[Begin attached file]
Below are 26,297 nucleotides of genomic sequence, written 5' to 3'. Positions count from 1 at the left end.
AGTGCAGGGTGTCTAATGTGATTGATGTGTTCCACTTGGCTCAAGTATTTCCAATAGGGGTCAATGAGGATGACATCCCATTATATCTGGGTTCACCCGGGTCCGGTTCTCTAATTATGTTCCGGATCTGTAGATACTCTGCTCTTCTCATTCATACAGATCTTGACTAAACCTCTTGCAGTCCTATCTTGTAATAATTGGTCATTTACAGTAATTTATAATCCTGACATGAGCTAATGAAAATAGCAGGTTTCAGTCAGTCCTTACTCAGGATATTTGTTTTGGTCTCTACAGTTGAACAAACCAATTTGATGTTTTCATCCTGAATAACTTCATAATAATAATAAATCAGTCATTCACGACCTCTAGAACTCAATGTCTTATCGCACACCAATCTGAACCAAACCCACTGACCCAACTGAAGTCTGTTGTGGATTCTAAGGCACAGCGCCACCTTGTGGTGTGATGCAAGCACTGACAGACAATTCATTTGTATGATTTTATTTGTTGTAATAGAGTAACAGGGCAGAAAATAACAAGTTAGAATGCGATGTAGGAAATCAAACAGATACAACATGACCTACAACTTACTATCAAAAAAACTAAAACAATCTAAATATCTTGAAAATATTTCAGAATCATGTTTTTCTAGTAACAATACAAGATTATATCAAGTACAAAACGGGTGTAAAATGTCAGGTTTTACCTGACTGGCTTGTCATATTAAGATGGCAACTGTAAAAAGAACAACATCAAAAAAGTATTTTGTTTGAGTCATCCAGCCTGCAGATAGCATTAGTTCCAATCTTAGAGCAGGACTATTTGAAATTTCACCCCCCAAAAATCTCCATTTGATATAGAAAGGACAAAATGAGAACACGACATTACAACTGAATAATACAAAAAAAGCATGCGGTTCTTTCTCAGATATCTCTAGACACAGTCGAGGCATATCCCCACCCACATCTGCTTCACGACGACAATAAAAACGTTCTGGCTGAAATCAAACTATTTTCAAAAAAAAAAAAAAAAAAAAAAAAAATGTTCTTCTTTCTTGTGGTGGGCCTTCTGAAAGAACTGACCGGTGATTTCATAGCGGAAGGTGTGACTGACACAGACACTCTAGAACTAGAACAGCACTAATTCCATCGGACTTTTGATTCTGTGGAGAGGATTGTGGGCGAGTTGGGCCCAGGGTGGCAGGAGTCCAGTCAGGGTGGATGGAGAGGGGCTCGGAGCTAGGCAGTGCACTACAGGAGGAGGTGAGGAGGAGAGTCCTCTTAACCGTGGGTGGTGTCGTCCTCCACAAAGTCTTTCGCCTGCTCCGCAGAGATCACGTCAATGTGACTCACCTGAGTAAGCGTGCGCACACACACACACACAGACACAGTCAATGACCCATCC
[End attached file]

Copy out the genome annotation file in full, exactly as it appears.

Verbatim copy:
Below are 26,297 nucleotides of genomic sequence, written 5' to 3'. Positions count from 1 at the left end.
AGTGCAGGGTGTCTAATGTGATTGATGTGTTCCACTTGGCTCAAGTATTTCCAATAGGGGTCAATGAGGATGACATCCCATTATATCTGGGTTCACCCGGGTCCGGTTCTCTAATTATGTTCCGGATCTGTAGATACTCTGCTCTTCTCATTCATACAGATCTTGACTAAACCTCTTGCAGTCCTATCTTGTAATAATTGGTCATTTACAGTAATTTATAATCCTGACATGAGCTAATGAAAATAGCAGGTTTCAGTCAGTCCTTACTCAGGATATTTGTTTTGGTCTCTACAGTTGAACAAACCAATTTGATGTTTTCATCCTGAATAACTTCATAATAATAATAAATCAGTCATTCACGACCTCTAGAACTCAATGTCTTATCGCACACCAATCTGAACCAAACCCACTGACCCAACTGAAGTCTGTTGTGGATTCTAAGGCACAGCGCCACCTTGTGGTGTGATGCAAGCACTGACAGACAATTCATTTGTATGATTTTATTTGTTGTAATAGAGTAACAGGGCAGAAAATAACAAGTTAGAATGCGATGTAGGAAATCAAACAGATACAACATGACCTACAACTTACTATCAAAAAAACTAAAACAATCTAAATATCTTGAAAATATTTCAGAATCATGTTTTTCTAGTAACAATACAAGATTATATCAAGTACAAAACGGGTGTAAAATGTCAGGTTTTACCTGACTGGCTTGTCATATTAAGATGGCAACTGTAAAAAGAACAACATCAAAAAAGTATTTTGTTTGAGTCATCCAGCCTGCAGATAGCATTAGTTCCAATCTTAGAGCAGGACTATTTGAAATTTCACCCCCCAAAAATCTCCATTTGATATAGAAAGGACAAAATGAGAACACGACATTACAACTGAATAATACAAAAAAAGCATGCGGTTCTTTCTCAGATATCTCTAGACACAGTCGAGGCATATCCCCACCCACATCTGCTTCACGACGACAATAAAAACGTTCTGGCTGAAATCAAACTATTTTCAAAAAAAAAAAAAAAAAAAAAAAAAATGTTCTTCTTTCTTGTGGTGGGCCTTCTGAAAGAACTGACCGGTGATTTCATAGCGGAAGGTGTGACTGACACAGACACTCTAGAACTAGAACAGCACTAATTCCATCGGACTTTTGATTCTGTGGAGAGGATTGTGGGCGAGTTGGGCCCAGGGTGGCAGGAGTCCAGTCAGGGTGGATGGAGAGGGGCTCGGAGCTAGGCAGTGCACTACAGGAGGAGGTGAGGAGGAGAGTCCTCTTAACCGTGGGTGGTGTCGTCCTCCACAAAGTCTTTCGCCTGCTCCGCAGAGATCACGTCAATGTGACTCACCTGAGTAAGCGTGCGCACACACACACACACAGACACAGTCAATGACCCATCC